We walk across a street; we talk with someone; we see a leaf lying on the ground; we drink a glass of water; we agree with someone and disagree with someone else; we feel happy or we feel melancholy; we are light-hearted on a sunny day, glum on a dismal day. These are normal actions and objects and feelings that we experience regularly.

          They are part of being alive.

          We don’t have to go to a church or a temple or to any other special place to have such experiences. We don’t have to set aside a certain day or a time of day and dress up to have such experiences. They are part of our normal, everyday life, and they come and go unavoidably, just like dawn and dusk come and go.

          We can’t permanently remove ourselves from such experiences through prayer, with drugs, or by hiding in a cave. Besides, to try to escape them would be to deprive ourselves of the fullness of living.

          These experiences are the realities of life, and individuals who attempt to dodge them by withdrawal or other artificial means become oddballs.

          To recognize the realities of life, and to perceive them for what they are, is part of true mind. True mind is that state in which all things—including you—are included.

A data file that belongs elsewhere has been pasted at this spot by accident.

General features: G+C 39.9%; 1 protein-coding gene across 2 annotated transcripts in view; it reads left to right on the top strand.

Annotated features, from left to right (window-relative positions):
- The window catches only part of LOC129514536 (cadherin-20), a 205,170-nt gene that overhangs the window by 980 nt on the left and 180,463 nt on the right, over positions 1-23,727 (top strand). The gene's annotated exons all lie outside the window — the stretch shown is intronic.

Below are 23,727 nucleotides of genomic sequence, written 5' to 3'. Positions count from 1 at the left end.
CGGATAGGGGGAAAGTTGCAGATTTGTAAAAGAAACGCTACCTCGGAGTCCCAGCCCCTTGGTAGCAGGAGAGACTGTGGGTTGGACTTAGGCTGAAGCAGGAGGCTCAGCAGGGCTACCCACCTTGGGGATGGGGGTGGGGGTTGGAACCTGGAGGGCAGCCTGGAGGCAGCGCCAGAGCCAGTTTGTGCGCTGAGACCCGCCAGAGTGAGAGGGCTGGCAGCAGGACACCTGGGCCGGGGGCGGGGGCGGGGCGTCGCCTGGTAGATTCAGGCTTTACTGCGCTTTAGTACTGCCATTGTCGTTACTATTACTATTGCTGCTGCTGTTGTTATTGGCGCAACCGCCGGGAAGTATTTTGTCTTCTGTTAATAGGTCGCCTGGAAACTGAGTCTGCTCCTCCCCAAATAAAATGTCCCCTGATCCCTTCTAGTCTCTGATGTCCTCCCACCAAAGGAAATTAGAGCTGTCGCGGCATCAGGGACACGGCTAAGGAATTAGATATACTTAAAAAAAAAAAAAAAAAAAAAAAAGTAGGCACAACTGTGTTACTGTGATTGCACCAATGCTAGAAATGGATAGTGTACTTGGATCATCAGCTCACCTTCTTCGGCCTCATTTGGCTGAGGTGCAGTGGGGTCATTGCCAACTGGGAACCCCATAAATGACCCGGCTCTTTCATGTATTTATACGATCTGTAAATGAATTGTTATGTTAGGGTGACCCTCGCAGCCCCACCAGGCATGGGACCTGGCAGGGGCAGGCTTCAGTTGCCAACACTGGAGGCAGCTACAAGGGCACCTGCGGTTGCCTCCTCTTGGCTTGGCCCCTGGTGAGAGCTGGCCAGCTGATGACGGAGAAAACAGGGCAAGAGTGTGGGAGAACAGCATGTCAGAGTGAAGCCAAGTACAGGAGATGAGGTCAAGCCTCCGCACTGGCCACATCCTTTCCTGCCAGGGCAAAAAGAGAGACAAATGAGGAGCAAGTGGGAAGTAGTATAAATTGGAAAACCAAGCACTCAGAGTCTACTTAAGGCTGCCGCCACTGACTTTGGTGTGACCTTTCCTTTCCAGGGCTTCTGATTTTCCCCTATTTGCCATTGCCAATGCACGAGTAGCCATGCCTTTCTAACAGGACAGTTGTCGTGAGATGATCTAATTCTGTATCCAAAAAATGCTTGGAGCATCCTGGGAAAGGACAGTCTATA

As Popeye used to say, “I yam what I yam.” As Tennyson wrote in his poem Ulysses, “I am a part of all that I have met.”

You are what you are, and you are a part of everything else.

So how do we deal with such realities as illness, aging, or death? These are the most extreme certainties, but they are no more important than a leaf lying on the ground. How do we deal with them?

This is the same question the Buddha examined more than 2000 years ago.

The Buddha learned to recognize life’s truths, whether other humans had labeled them good or bad. He perceived life’s realities for what they are, and he grasped how to act upon them instantly.

The Buddha was not a god or a present-day saint. He was a guy who realized in one lifetime what much of humanity cannot grasp in generations.

When we learn to perceive, we are Buddhas.


If the Buddha is not a god, then why do people worship him? There are different types of worship. When someone worships a god, they praise him or her, making offerings and asking for favors, believing that the god will hear their praise, receive their offerings, and answer their prayers.

Buddhists do not indulge in this kind of worship.

The other kind of worship is when we show respect to someone or something we admire. When a teacher walks into a room we stand up, when we meet a dignitary we shake hands, when the national anthem is played we salute. These are all gestures of respect and indicate our admiration for persons and things.

A statue of the Buddha with its hands rested gently in its lap and its smile reminds us to strive to develop peace and love within ourselves. The flowers which fade and die, remind us of impermanence. When we bow, we express our gratitude to the Buddha for his teachings.

This is the nature of Buddhist worship.